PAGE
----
Myanmar to introduce mobile banking

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Myanmar mobileMyanmar is speeding up modernisation of its banking system. The nation, which did not have any ATMs in use just a few years ago, is now embarking on mobile banking services for domestic remittances to be introduced by July or August 2013, according to a report in the Myanmar Times on May 29.

Domestic banks were in the final stage of preparing for mobile banking, a process that began two years ago, the report said.

However, according to U Tin Maung Htay, managing director of the Small and Medium Industrial Development Bank, banks have identified “major hurdles,” which are mainly unreliable telecom networks “especially during bad weather.”

Another issue yet to be resolved is whether the system will operate directly from bank to agent or whether payments will be routed through the Myanmar Payment Union, which was set up in 2012 by 17 state-owned and private banks to make payments between banks more convenient.

Numerous foreign and domestic technology companies are involved in the preparations and will participate in the service. A central bank spokesperson said most mobile banking transactions are likely to be small.

“This system targets small amounts, like cash sent by a worker in Yangon to his family in a village,” the spokesperson said.

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Reading Time: 1 minute

Myanmar is speeding up modernisation of its banking system. The nation, which did not have any ATMs in use just a few years ago, is now embarking on mobile banking services for domestic remittances to be introduced by July or August 2013, according to a report in the Myanmar Times on May 29.

Reading Time: 1 minute

Myanmar mobileMyanmar is speeding up modernisation of its banking system. The nation, which did not have any ATMs in use just a few years ago, is now embarking on mobile banking services for domestic remittances to be introduced by July or August 2013, according to a report in the Myanmar Times on May 29.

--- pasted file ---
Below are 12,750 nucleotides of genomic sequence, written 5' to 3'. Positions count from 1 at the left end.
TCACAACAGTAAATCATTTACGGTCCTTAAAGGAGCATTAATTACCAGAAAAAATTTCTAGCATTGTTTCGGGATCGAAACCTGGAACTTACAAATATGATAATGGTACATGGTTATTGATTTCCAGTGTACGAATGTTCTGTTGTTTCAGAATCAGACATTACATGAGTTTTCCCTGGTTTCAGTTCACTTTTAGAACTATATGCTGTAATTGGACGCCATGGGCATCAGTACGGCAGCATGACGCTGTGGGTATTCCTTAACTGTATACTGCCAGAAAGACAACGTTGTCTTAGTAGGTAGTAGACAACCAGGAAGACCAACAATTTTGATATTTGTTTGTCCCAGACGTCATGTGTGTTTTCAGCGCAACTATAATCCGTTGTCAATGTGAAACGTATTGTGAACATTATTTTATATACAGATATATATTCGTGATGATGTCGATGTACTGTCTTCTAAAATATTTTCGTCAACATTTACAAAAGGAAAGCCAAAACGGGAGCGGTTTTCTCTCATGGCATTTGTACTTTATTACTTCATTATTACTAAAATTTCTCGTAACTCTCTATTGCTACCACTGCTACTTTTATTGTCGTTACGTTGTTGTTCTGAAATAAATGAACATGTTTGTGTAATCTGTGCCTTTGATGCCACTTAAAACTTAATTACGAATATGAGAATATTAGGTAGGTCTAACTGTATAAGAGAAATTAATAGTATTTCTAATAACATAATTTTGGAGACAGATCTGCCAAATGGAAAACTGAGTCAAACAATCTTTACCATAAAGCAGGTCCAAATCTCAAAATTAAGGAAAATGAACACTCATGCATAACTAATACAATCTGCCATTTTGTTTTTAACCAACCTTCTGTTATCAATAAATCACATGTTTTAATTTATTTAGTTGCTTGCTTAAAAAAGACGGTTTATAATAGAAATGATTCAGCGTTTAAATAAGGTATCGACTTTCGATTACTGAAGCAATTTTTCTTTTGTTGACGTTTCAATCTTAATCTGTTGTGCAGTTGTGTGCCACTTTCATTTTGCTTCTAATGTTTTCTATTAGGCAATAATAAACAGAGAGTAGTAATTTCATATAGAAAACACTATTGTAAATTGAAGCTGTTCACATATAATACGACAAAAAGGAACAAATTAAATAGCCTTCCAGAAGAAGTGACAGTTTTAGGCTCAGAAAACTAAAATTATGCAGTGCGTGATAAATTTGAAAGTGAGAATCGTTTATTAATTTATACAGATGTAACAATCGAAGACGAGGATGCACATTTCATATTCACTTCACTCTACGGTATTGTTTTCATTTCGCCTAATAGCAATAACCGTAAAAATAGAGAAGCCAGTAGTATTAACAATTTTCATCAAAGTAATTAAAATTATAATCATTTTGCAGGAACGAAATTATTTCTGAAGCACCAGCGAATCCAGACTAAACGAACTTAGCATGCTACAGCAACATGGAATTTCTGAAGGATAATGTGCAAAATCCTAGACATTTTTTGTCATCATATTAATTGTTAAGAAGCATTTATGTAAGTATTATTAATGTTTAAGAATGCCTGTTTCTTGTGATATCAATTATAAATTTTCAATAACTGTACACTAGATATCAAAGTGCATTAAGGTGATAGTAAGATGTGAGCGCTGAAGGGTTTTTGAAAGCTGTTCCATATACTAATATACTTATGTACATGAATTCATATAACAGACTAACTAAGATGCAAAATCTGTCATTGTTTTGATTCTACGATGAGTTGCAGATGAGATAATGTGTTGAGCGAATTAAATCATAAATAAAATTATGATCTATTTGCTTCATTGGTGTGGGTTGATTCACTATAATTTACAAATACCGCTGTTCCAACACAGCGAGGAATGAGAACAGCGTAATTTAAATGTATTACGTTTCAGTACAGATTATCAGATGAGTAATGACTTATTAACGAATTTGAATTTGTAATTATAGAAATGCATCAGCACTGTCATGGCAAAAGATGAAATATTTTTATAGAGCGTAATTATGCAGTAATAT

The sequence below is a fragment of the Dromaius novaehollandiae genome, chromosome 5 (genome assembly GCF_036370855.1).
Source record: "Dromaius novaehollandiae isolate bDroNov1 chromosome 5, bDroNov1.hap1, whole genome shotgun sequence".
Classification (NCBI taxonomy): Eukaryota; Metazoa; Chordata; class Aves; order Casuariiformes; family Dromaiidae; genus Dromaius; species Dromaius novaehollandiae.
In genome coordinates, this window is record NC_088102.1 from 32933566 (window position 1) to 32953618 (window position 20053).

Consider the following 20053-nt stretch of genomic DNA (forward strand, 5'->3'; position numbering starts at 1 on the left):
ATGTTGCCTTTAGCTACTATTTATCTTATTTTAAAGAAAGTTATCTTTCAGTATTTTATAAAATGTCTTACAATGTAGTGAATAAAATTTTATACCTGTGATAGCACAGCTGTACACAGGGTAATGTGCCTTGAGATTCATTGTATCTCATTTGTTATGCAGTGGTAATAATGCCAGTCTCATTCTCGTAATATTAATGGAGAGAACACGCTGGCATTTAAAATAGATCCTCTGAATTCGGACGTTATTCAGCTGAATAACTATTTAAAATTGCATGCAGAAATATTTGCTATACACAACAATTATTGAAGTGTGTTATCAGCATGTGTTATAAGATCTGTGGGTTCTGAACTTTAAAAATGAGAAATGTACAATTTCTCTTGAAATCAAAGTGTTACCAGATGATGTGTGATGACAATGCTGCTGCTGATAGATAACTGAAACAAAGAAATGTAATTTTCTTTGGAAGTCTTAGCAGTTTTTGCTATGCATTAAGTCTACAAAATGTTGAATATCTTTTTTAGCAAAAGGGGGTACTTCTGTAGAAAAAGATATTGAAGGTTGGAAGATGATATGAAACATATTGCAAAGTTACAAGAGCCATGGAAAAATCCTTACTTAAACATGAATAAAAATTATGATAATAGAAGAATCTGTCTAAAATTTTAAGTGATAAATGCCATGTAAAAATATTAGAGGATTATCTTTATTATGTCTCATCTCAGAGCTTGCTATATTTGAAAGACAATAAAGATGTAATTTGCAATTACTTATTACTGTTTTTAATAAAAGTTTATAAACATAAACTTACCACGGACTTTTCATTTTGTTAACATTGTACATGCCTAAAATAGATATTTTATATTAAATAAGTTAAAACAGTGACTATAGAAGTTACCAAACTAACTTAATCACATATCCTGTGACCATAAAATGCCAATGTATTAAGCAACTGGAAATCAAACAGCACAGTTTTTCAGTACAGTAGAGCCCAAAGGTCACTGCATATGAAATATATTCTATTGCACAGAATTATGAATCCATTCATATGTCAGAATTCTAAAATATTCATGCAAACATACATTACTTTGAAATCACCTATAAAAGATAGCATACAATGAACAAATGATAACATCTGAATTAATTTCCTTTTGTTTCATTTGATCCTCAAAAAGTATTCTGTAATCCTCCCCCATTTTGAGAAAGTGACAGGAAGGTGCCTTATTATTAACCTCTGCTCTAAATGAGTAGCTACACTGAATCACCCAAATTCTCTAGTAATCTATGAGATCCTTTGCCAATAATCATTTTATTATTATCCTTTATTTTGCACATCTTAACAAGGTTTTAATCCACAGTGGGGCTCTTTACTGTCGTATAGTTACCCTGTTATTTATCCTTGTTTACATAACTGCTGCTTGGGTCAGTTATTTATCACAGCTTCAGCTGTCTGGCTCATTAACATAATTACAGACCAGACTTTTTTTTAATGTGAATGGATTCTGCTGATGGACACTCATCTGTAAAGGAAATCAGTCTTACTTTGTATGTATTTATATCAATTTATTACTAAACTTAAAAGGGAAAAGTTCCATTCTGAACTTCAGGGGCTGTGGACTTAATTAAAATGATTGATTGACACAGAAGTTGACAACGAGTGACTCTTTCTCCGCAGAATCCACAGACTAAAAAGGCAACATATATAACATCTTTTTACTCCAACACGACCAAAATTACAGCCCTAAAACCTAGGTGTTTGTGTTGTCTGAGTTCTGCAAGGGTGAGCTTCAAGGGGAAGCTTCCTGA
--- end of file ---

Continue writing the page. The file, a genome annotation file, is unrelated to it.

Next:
Domestic banks were in the final stage of preparing for mobile banking, a process that began two years ago, the report said.

However, according to U Tin Maung Htay, managing director of the Small and Medium Industrial Development Bank, banks have identified “major hurdles,” which are mainly unreliable telecom networks “especially during bad weather.”

Another issue yet to be resolved is whether the system will operate directly from bank to agent or whether payments will be routed through the Myanmar Payment Union, which was set up in 2012 by 17 state-owned and private banks to make payments between banks more convenient.

Numerous foreign and domestic technology companies are involved in the preparations and will participate in the service. A central bank spokesperson said most mobile banking transactions are likely to be small.

“This system targets small amounts, like cash sent by a worker in Yangon to his family in a village,” the spokesperson said.

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